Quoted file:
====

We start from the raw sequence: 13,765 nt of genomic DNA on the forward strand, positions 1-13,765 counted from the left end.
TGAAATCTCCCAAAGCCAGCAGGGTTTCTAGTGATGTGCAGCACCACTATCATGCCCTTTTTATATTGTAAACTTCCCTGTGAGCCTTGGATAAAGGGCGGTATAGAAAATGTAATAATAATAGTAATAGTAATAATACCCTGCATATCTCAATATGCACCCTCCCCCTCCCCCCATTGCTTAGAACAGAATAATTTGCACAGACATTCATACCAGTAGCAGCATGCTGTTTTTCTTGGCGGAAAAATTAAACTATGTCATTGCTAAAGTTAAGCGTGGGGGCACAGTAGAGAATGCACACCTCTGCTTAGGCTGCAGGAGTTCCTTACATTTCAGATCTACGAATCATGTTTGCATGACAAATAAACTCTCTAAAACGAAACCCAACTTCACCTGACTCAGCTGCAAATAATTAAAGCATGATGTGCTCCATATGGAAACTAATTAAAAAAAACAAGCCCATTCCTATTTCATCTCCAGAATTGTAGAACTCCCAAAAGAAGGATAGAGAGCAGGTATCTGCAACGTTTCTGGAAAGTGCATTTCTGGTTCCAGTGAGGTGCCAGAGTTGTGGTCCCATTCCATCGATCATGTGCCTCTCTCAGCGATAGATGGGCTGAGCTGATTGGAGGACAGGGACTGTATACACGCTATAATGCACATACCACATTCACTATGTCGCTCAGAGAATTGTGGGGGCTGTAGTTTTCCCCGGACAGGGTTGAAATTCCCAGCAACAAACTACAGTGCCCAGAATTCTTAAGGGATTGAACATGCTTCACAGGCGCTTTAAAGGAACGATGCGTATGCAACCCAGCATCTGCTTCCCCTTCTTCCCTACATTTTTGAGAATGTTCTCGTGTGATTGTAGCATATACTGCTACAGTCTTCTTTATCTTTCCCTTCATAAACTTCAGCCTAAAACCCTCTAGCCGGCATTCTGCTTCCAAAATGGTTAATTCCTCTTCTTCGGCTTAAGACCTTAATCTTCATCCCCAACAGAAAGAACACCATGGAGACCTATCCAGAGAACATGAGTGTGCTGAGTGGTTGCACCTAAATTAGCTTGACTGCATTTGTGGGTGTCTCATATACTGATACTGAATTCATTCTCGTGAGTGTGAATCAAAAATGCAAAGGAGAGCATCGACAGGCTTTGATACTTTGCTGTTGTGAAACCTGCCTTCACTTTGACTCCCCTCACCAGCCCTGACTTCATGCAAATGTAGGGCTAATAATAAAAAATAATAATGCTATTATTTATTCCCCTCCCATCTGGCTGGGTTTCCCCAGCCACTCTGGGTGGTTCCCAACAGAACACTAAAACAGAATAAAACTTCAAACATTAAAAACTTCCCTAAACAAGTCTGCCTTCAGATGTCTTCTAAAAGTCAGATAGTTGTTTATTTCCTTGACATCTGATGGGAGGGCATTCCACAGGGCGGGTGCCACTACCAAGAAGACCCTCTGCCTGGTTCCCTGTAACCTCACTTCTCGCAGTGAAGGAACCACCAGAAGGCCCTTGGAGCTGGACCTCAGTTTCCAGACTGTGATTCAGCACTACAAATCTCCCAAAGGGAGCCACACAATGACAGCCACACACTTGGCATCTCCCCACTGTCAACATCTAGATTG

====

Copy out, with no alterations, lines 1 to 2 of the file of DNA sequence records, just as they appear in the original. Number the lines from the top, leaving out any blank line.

We start from the raw sequence: 13,765 nt of genomic DNA on the forward strand, positions 1-13,765 counted from the left end.
TGAAATCTCCCAAAGCCAGCAGGGTTTCTAGTGATGTGCAGCACCACTATCATGCCCTTTTTATATTGTAAACTTCCCTGTGAGCCTTGGATAAAGGGCGGTATAGAAAATGTAATAATAATAGTAATAGTAATAATACCCTGCATATCTCAATATGCACCCTCCCCCTCCCCCCATTGCTTAGAACAGAATAATTTGCACAGACATTCATACCAGTAGCAGCATGCTGTTTTTCTTGGCGGAAAAATTAAACTATGTCATTGCTAAAGTTAAGCGTGGGGGCACAGTAGAGAATGCACACCTCTGCTTAGGCTGCAGGAGTTCCTTACATTTCAGATCTACGAATCATGTTTGCATGACAAATAAACTCTCTAAAACGAAACCCAACTTCACCTGACTCAGCTGCAAATAATTAAAGCATGATGTGCTCCATATGGAAACTAATTAAAAAAAACAAGCCCATTCCTATTTCATCTCCAGAATTGTAGAACTCCCAAAAGAAGGATAGAGAGCAGGTATCTGCAACGTTTCTGGAAAGTGCATTTCTGGTTCCAGTGAGGTGCCAGAGTTGTGGTCCCATTCCATCGATCATGTGCCTCTCTCAGCGATAGATGGGCTGAGCTGATTGGAGGACAGGGACTGTATACACGCTATAATGCACATACCACATTCACTATGTCGCTCAGAGAATTGTGGGGGCTGTAGTTTTCCCCGGACAGGGTTGAAATTCCCAGCAACAAACTACAGTGCCCAGAATTCTTAAGGGATTGAACATGCTTCACAGGCGCTTTAAAGGAACGATGCGTATGCAACCCAGCATCTGCTTCCCCTTCTTCCCTACATTTTTGAGAATGTTCTCGTGTGATTGTAGCATATACTGCTACAGTCTTCTTTATCTTTCCCTTCATAAACTTCAGCCTAAAACCCTCTAGCCGGCATTCTGCTTCCAAAATGGTTAATTCCTCTTCTTCGGCTTAAGACCTTAATCTTCATCCCCAACAGAAAGAACACCATGGAGACCTATCCAGAGAACATGAGTGTGCTGAGTGGTTGCACCTAAATTAGCTTGACTGCATTTGTGGGTGTCTCATATACTGATACTGAATTCATTCTCGTGAGTGTGAATCAAAAATGCAAAGGAGAGCATCGACAGGCTTTGATACTTTGCTGTTGTGAAACCTGCCTTCACTTTGACTCCCCTCACCAGCCCTGACTTCATGCAAATGTAGGGCTAATAATAAAAAATAATAATGCTATTATTTATTCCCCTCCCATCTGGCTGGGTTTCCCCAGCCACTCTGGGTGGTTCCCAACAGAACACTAAAACAGAATAAAACTTCAAACATTAAAAACTTCCCTAAACAAGTCTGCCTTCAGATGTCTTCTAAAAGTCAGATAGTTGTTTATTTCCTTGACATCTGATGGGAGGGCATTCCACAGGGCGGGTGCCACTACCAAGAAGACCCTCTGCCTGGTTCCCTGTAACCTCACTTCTCGCAGTGAAGGAACCACCAGAAGGCCCTTGGAGCTGGACCTCAGTTTCCAGACTGTGATTCAGCACTACAAATCTCCCAAAGGGAGCCACACAATGACAGCCACACACTTGGCATCTCCCCACTGTCAACATCTAGATTG